Review Questions: Language & Cognition (Cited and Stated Directly from Dr. Pearl’s Class
Notes Review Finals Session)
~Navigation: combining core knowledge system information geometric + landmark or color
~Toddlers are unable to combine navigational cues.
Verbally shadowed adults behave like toddlers-cannot combine navigational cues like geometry
Nonverbally shadowed adults/ rhythmic shadowing adults can combine navigational cues (repeat
a rhythm by clapping) [ lecture 15]
~Neo-Whorfianism believes that language augments thought, so we can think more complex
Young children/ toddlers are unable to combine cues like “to the left of the black wall” b/c
language use seems integral in solving this task that requires representing information from
different domains (geometry + color). Children can be prompted through language to pay
attention to it, but without language, it seems difficult for humans to solve these kinds of tasks.
Rats who don’t have spatial language can be trained to combine cues in the navigation task,
though only after hundreds of trials. Language is useful (speeds things up), but is not necessary
Rhesus monkeys who don’t have spatial language: 3 monkeys were tested on location (i.e. “left
of the wall opposite the blue wall” for 50 trials each. Two monkeys got 85% correct and one
monkey ~70% corrected. Pretty good for no spatial language.
Language does play a role in the ability to combine information from different core knowledge
systems. It’s very helpful like motherese for language development but not absolutely necessary.
Verbal shadowing uses language as a meddler = repeating as fast as they could a passage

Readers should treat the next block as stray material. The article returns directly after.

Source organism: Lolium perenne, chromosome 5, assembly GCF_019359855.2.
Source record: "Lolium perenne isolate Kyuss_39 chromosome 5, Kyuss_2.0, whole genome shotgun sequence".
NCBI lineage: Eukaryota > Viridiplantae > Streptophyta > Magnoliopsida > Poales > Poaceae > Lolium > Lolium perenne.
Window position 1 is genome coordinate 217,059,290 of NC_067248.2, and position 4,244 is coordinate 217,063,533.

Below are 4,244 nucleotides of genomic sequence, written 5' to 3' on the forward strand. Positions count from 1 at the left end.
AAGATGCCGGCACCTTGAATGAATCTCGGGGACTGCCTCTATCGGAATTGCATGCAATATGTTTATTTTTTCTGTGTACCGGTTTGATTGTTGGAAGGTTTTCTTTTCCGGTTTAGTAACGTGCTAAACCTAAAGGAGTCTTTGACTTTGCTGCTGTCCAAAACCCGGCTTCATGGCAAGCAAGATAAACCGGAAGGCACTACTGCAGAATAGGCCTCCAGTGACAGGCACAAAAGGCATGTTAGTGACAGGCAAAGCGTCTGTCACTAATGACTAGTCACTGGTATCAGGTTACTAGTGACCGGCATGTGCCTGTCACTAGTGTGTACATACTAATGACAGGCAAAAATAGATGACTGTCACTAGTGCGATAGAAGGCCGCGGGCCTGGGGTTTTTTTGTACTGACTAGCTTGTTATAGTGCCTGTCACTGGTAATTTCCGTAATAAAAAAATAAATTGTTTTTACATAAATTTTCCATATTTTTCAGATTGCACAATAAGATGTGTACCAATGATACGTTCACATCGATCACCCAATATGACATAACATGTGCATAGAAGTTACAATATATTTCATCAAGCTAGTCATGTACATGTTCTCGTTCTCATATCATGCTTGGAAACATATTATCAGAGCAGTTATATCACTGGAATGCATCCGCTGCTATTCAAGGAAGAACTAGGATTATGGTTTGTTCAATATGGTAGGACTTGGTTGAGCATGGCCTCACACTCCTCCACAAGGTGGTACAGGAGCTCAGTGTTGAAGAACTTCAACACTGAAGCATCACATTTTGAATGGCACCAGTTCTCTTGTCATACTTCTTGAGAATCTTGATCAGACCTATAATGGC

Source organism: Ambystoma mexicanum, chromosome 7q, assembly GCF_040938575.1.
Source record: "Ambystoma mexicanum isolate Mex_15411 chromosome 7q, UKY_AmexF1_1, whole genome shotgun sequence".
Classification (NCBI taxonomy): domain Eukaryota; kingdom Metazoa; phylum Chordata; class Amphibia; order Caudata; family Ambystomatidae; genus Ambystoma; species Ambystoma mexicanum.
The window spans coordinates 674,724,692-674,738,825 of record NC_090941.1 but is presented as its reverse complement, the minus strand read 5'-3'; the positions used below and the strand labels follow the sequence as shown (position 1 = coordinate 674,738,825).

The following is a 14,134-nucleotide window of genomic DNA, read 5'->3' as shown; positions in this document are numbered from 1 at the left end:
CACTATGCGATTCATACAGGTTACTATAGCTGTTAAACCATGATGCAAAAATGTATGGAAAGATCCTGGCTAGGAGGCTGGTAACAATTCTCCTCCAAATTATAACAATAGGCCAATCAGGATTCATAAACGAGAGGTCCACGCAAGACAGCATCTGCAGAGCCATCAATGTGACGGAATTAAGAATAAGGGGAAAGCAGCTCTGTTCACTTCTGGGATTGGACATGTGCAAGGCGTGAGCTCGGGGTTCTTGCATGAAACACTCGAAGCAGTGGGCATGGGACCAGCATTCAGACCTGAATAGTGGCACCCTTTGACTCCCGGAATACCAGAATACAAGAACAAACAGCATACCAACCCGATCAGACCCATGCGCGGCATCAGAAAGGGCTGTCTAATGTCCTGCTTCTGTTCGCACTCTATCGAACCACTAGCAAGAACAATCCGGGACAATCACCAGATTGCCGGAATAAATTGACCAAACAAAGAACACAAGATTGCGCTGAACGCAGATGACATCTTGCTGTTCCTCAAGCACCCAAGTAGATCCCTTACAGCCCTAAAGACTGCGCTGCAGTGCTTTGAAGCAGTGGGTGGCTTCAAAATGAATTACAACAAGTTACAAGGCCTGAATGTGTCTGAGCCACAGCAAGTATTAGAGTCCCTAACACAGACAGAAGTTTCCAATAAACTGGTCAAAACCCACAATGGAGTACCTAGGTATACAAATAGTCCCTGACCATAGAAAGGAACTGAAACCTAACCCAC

recorded on tape and this interfers with their linguistic combination abilities). They searched
equally the correct corner and rotationally equivalent one like toddlers, but unable to combine
the information from geometry and color like toddlers
Rhythm shadowing/non-verbal shadowing requires repeating a rhythm by clapping.As
cognitively taxing as verbal shadowing but was able to combine cues.
1) System for representing approximate numerical magnitudes (large, approximate numbers)
2) System for representing persistent, numerically distinct individuals (small, exact number)
Can subsidize up to 4 numbers for very small numbers to tell
what set looks like at a glance Prelinguistic infants have a system for approximating numerical magnitudes but so do pigeons,
rats, fish, and other primates.
Infants are surprised by the impossible outcome, which means they can do addition and
subtraction on very small numerosities precisely. Tested infant knowledge using a preferential
• Rhesus monkeys can spontaneously represent numbers 1-3 (small numbers). Monkeys tested
by using a procedure predicated on monkeys going to where they think food is.
• 10 to 12 month old infants have difficulty doing comparisons across systems (i.e 2 vs. 8).
They cannot tell the difference (equal responses for 2 and equal responses for 8). [Lecture 15
• fMRI study showed that the exact number task recruited neural networks typically associated
with language processing.
• The numerical cognition of people whose languages don’t have an exact number system can
be compared with those that do.
• language for large exact numbers = no representation for large exact numbers; group together
using imprecise words for numbers like few, many, handful, etc.
• language is not present for the numbering system so language cannot augment thought and
• Cardinal principle knower: sophisticated nu